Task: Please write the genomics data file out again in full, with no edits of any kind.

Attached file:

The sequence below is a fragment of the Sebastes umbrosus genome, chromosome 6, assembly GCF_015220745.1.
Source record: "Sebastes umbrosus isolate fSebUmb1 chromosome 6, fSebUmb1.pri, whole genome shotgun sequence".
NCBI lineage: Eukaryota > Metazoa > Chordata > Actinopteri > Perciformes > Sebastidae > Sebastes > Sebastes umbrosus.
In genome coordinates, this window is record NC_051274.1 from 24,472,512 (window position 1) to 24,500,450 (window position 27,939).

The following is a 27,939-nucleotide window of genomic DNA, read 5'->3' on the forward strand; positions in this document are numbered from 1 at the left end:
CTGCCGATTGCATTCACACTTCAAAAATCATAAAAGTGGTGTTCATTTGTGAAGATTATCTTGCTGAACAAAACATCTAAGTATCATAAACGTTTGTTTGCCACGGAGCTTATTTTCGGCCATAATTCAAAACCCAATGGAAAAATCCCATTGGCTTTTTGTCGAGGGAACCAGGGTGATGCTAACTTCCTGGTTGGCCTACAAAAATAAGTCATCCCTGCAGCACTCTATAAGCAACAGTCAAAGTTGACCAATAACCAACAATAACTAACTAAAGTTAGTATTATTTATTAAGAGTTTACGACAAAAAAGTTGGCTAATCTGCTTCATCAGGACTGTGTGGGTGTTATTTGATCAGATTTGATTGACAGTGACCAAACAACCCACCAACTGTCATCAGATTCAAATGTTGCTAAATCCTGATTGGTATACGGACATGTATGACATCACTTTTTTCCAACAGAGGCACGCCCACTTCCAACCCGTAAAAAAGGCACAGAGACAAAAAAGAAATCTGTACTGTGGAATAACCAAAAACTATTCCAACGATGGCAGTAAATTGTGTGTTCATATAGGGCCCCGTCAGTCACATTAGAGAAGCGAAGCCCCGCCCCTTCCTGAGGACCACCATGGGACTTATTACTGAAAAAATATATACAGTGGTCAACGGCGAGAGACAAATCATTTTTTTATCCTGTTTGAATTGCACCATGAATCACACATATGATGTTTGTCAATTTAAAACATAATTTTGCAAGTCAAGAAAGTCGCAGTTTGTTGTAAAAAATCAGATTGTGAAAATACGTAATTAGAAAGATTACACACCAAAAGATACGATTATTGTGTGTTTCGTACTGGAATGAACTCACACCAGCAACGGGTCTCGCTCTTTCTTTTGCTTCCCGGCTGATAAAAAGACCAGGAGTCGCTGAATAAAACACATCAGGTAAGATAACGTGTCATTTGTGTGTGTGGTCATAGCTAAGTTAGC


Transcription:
The sequence below is a fragment of the Sebastes umbrosus genome, chromosome 6, assembly GCF_015220745.1.
Source record: "Sebastes umbrosus isolate fSebUmb1 chromosome 6, fSebUmb1.pri, whole genome shotgun sequence".
NCBI lineage: Eukaryota > Metazoa > Chordata > Actinopteri > Perciformes > Sebastidae > Sebastes > Sebastes umbrosus.
In genome coordinates, this window is record NC_051274.1 from 24,472,512 (window position 1) to 24,500,450 (window position 27,939).

The following is a 27,939-nucleotide window of genomic DNA, read 5'->3' on the forward strand; positions in this document are numbered from 1 at the left end:
CTGCCGATTGCATTCACACTTCAAAAATCATAAAAGTGGTGTTCATTTGTGAAGATTATCTTGCTGAACAAAACATCTAAGTATCATAAACGTTTGTTTGCCACGGAGCTTATTTTCGGCCATAATTCAAAACCCAATGGAAAAATCCCATTGGCTTTTTGTCGAGGGAACCAGGGTGATGCTAACTTCCTGGTTGGCCTACAAAAATAAGTCATCCCTGCAGCACTCTATAAGCAACAGTCAAAGTTGACCAATAACCAACAATAACTAACTAAAGTTAGTATTATTTATTAAGAGTTTACGACAAAAAAGTTGGCTAATCTGCTTCATCAGGACTGTGTGGGTGTTATTTGATCAGATTTGATTGACAGTGACCAAACAACCCACCAACTGTCATCAGATTCAAATGTTGCTAAATCCTGATTGGTATACGGACATGTATGACATCACTTTTTTCCAACAGAGGCACGCCCACTTCCAACCCGTAAAAAAGGCACAGAGACAAAAAAGAAATCTGTACTGTGGAATAACCAAAAACTATTCCAACGATGGCAGTAAATTGTGTGTTCATATAGGGCCCCGTCAGTCACATTAGAGAAGCGAAGCCCCGCCCCTTCCTGAGGACCACCATGGGACTTATTACTGAAAAAATATATACAGTGGTCAACGGCGAGAGACAAATCATTTTTTTATCCTGTTTGAATTGCACCATGAATCACACATATGATGTTTGTCAATTTAAAACATAATTTTGCAAGTCAAGAAAGTCGCAGTTTGTTGTAAAAAATCAGATTGTGAAAATACGTAATTAGAAAGATTACACACCAAAAGATACGATTATTGTGTGTTTCGTACTGGAATGAACTCACACCAGCAACGGGTCTCGCTCTTTCTTTTGCTTCCCGGCTGATAAAAAGACCAGGAGTCGCTGAATAAAACACATCAGGTAAGATAACGTGTCATTTGTGTGTGTGGTCATAGCTAAGTTAGC